Georgia was the first to speak. “I came to see if you were okay, since you’ve been ignoring me in school.” Her words came out croaky and broken. “I was in your room and, when I texted Alex, your phone buzzed.” She held up my phone in her hand, displaying our texts, or rather, her texts with TrappedAlex17. The texts that held my truth, that were never meant to be read by anyone else. But she probably thought they were all lies anyway. My mum couldn’t look at me. I couldn’t tell if she was mad about the fake account or the fact that I might actually like a girl. She clutched her rosary beads to her chest.
My dad fought for something to say. His voice was timid and worried. “Wh-what’s going on here, buddy? Why would you do this to someone? Why would you do this for fun? I mean . . . I just don’t . . .”
“I’m a boy.”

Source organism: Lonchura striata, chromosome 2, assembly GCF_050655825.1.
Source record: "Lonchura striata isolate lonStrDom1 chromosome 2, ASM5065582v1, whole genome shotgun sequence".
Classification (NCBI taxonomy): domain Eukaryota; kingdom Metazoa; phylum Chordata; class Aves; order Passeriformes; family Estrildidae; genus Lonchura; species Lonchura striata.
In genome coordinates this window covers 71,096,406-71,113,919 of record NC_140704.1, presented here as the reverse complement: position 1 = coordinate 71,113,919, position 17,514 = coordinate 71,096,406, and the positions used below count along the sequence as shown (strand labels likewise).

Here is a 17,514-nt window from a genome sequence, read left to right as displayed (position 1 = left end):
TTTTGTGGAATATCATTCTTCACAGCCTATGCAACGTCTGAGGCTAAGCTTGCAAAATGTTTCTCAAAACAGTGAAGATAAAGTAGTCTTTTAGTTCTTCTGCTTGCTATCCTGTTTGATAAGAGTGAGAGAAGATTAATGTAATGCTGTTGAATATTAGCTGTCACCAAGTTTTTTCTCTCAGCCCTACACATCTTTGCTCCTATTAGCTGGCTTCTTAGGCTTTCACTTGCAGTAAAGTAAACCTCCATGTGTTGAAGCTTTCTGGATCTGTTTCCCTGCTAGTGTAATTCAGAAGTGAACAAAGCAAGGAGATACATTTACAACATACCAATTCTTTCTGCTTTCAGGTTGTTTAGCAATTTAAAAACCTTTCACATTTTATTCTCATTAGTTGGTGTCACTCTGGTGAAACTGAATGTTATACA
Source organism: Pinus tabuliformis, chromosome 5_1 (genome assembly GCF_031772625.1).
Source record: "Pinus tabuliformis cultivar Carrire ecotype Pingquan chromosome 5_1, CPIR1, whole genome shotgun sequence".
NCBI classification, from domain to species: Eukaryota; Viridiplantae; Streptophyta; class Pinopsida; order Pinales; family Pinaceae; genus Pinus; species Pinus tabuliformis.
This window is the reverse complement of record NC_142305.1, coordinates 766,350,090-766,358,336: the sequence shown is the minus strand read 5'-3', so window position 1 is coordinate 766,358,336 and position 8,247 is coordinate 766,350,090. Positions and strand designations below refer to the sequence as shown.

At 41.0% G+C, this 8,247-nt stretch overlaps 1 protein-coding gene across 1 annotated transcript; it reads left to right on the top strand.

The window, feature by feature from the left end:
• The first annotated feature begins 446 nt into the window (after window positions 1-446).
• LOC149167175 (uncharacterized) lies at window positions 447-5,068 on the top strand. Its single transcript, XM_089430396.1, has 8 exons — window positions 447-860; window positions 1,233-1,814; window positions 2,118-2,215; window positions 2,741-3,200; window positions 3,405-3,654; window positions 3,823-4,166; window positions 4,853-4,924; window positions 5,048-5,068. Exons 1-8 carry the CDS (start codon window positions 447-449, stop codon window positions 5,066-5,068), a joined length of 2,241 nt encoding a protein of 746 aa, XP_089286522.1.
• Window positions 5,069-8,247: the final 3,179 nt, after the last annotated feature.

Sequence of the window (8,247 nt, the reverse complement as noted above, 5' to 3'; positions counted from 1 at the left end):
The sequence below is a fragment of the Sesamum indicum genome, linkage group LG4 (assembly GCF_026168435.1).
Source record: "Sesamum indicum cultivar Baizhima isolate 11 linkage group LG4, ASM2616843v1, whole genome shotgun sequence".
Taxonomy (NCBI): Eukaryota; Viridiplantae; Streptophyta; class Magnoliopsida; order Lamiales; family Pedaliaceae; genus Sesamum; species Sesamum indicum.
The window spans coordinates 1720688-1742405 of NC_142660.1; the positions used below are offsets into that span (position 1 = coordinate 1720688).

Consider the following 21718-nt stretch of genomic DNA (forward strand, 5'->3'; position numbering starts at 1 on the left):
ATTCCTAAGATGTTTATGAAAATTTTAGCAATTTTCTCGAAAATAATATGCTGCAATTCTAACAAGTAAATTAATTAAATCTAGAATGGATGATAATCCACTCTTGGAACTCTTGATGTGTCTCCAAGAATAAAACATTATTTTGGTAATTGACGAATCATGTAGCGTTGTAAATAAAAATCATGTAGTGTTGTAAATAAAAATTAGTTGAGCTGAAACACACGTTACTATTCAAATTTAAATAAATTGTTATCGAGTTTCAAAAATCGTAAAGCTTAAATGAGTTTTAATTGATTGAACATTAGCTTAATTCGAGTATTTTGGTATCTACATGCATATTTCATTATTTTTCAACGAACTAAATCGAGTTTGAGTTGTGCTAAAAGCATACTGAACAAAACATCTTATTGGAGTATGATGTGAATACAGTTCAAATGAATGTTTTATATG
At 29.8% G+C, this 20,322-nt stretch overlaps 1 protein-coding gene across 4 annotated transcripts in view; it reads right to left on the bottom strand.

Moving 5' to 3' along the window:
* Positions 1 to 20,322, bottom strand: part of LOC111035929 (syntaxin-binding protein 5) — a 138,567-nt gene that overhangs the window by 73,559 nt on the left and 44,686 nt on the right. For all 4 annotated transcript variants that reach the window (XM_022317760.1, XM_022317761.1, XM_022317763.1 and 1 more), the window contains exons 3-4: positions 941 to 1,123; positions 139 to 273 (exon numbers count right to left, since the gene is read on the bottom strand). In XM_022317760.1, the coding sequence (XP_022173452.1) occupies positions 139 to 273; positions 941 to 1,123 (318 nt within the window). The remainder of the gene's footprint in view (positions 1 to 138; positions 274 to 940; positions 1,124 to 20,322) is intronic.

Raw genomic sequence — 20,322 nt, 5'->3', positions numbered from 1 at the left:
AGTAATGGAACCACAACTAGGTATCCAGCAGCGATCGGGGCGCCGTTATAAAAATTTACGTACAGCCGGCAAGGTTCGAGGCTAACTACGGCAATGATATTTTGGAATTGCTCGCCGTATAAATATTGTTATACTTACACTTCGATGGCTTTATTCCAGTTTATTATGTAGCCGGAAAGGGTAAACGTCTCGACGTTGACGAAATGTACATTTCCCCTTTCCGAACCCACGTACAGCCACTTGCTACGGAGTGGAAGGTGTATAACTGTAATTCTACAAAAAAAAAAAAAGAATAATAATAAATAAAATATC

Never had there been worse timing for such words to be blurted out. I said it so quietly I wasn’t even sure if anyone heard me. I shut my eyes tight and shakily released everything that had ever been left to simmer and boil inside over my lifetime. “I am a boy inside this body. I have always been. I shouldn’t have done this, but I couldn’t keep up the act anymore! I couldn’t keep living this lie. Just for once I needed to tell the truth. So I lied . . . in order to do that.” I shook my head and grabbed my face to hide the tears that stung my eyes. “I know, that doesn’t make any sense, but . . .” I took a deep breath, still too scared to look up for reactions. “You’re gonna think this is a phase. It’s not. You’re gonna think I’m confused, or that I’m a girl who likes girls or, hell, that I just want attention. But you’ll all be wrong.